Assessing the Impact of Leadership Preparation in Two Distinct Testing and Accountability Policy Contexts (PRELEAD - project)
The project examines the values, goals, and practices of public school principals in two distinct political contexts – the United States and Norway.
The aim is to investigate what transpires in the field after universities bridge theoretical concepts about social justice and human rights with school principals’ practice, where one university is embedded in a high-stakes testing and accountability context (University of California, Berkeley) and the other is embedded in a low-stakes testing and accountability context (University of Oslo).
Public schools reflect our society’s values. Their images mirror which principles and norms a society has chosen to cultivate in their citizenry, as well as its deep-seated assumptions about the purposes of public schooling. When universities prepare practitioners to lead our schools, therefore, they engage in inherently value-laden processes. They privilege some goals for principals’ work over others. They stress which priorities should come first, and which may be secondary to the overall aims of their school.
When these leaders enter their schools the public trusts that principals will have the capacity to enact these values. But in what ways do schools’ political contexts enable or constrain public school leaders’ goals, hopes, and commitments? Which values survive, which change, and which are abandoned? As middle managers, school principals must mediate between the values that prevail in their local contexts and those that weigh on them from afar. They lead within a zone of mediation, that is, a site which requires them to test the limits of what the local public is willing to tolerate and the macro-level institutional systems in which their work is embedded. For some principals, these contexts may delimit their sphere of influence in unexpected ways. For others, they may expand these boundaries.
Project period: 2016 - 2019
The project is funded by the Peder Sather Center for Advanced Study
Meny på venstre side: (her skrevet inn med blå skrift)
• How do principals in each political setting define and understand democracy and social justice?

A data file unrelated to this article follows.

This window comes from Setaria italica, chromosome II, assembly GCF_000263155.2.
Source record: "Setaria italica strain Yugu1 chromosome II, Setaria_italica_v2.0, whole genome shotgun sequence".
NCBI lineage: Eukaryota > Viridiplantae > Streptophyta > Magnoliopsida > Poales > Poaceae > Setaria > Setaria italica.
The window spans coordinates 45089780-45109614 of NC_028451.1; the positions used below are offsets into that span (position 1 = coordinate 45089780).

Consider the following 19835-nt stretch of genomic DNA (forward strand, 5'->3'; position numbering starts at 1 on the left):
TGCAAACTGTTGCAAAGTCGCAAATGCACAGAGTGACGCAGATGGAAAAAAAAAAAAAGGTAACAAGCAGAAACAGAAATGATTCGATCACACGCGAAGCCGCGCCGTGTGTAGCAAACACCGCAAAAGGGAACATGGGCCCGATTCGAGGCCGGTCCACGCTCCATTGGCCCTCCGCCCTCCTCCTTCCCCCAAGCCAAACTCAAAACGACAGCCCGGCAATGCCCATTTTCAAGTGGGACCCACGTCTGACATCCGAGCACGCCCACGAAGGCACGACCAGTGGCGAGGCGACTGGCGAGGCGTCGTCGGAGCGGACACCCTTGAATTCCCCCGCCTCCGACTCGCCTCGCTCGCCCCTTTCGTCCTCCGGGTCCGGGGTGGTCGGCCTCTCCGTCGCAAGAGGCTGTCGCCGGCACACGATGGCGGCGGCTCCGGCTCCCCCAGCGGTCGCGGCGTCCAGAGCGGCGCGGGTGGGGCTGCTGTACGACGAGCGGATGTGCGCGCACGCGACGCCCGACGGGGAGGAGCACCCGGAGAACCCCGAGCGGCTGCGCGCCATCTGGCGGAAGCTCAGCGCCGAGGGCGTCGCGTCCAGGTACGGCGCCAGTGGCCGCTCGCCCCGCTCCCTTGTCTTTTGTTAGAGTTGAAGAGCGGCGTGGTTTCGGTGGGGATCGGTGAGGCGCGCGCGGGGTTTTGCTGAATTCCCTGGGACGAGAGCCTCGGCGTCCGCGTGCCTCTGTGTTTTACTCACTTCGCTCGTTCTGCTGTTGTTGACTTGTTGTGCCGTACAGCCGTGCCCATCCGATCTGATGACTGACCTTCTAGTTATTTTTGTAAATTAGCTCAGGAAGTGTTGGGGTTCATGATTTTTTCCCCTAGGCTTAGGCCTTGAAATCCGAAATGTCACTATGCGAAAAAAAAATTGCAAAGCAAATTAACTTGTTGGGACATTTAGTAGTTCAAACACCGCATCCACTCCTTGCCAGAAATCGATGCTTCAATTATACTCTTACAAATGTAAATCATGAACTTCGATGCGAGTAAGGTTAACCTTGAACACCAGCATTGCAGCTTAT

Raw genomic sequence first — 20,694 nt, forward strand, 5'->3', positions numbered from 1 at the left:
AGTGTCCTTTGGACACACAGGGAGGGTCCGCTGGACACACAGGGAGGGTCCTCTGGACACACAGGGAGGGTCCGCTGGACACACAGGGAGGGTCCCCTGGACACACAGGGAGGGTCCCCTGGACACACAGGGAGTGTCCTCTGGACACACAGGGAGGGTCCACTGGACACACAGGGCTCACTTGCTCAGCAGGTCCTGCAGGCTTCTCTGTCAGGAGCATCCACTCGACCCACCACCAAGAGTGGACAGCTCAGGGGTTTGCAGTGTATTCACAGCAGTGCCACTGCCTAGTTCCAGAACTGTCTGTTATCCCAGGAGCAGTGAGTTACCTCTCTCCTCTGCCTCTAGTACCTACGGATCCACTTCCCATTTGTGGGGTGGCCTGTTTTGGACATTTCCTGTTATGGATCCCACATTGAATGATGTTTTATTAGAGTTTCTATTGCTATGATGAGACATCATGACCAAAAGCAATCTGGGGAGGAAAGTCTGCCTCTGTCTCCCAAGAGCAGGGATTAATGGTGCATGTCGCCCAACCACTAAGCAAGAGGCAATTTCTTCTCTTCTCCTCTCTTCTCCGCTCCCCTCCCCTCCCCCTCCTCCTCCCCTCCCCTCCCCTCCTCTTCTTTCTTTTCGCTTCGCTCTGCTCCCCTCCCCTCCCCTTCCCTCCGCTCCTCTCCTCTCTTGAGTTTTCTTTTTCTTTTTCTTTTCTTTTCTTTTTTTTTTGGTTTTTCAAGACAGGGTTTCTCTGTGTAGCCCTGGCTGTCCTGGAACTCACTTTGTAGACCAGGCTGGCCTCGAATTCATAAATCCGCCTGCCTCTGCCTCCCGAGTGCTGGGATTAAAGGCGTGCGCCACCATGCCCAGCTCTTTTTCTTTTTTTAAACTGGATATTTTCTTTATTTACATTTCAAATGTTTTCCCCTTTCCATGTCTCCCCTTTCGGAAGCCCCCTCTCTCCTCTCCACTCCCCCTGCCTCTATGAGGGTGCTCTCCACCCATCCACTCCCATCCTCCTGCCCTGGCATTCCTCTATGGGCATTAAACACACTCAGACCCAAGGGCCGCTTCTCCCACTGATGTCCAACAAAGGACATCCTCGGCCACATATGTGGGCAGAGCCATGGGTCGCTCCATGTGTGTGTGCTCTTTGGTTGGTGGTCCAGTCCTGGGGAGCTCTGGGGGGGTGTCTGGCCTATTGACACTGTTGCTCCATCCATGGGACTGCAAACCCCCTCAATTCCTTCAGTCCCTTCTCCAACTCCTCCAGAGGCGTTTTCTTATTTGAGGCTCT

• How do principals in each political setting make sense of each other's school contexts and practices?
In what ways do principals see the potential for sustaining equity and democracy as orientations when they confront different types of testing and accountability policies?
Which contextual conditions enable and constrain schools potential to promote democracy and social justice under test-based accountability policies?
• 2 four-day analytical exchanges for 11 school principals, 5 alumni from an American university’s principal preparation program, 6 from a Norwegian university’s program. The principals serve as participants in the study. In each exchange, we will facilitate visits to the host principals’ schools, during which the research team and visiting principals will observe classrooms and interview other school leaders.
• Pre-readings: educational policy contexts and political histories of each country
UC Berkeley (October, 2016)
University of Oslo (April, 2017)
• 3 focus group interviews per exchange
One composed of the Norwegian school principals
One composed of the American school principals
One joint focus group in which both sets of principals interact and discuss cross-cutting themes.
• 11 individual principal interviews
A collaborative project across University of Oslo and UC Berkeley: Professor Jorunn Møller will act as Principal Investigator for the Norwegian part of the project, and Associate Professor Tina Trujillo will act as a Principal Investigator for the American part of the project.
Associate Professor Tina Trujillo, UC Berkeley, Graduate School of Education
PhD student René Kissel, UC Berkeley, Graduate School of Education
Professor Jorunn Møller, University of Oslo, Dep. of Teacher Education and School Research
Associate Professor Ruth Jensen, University of Oslo, Dep. of Teacher Education and School Research
Research Fellow Eivind Larsen, University of Oslo, Dep. of Teacher Education and School Research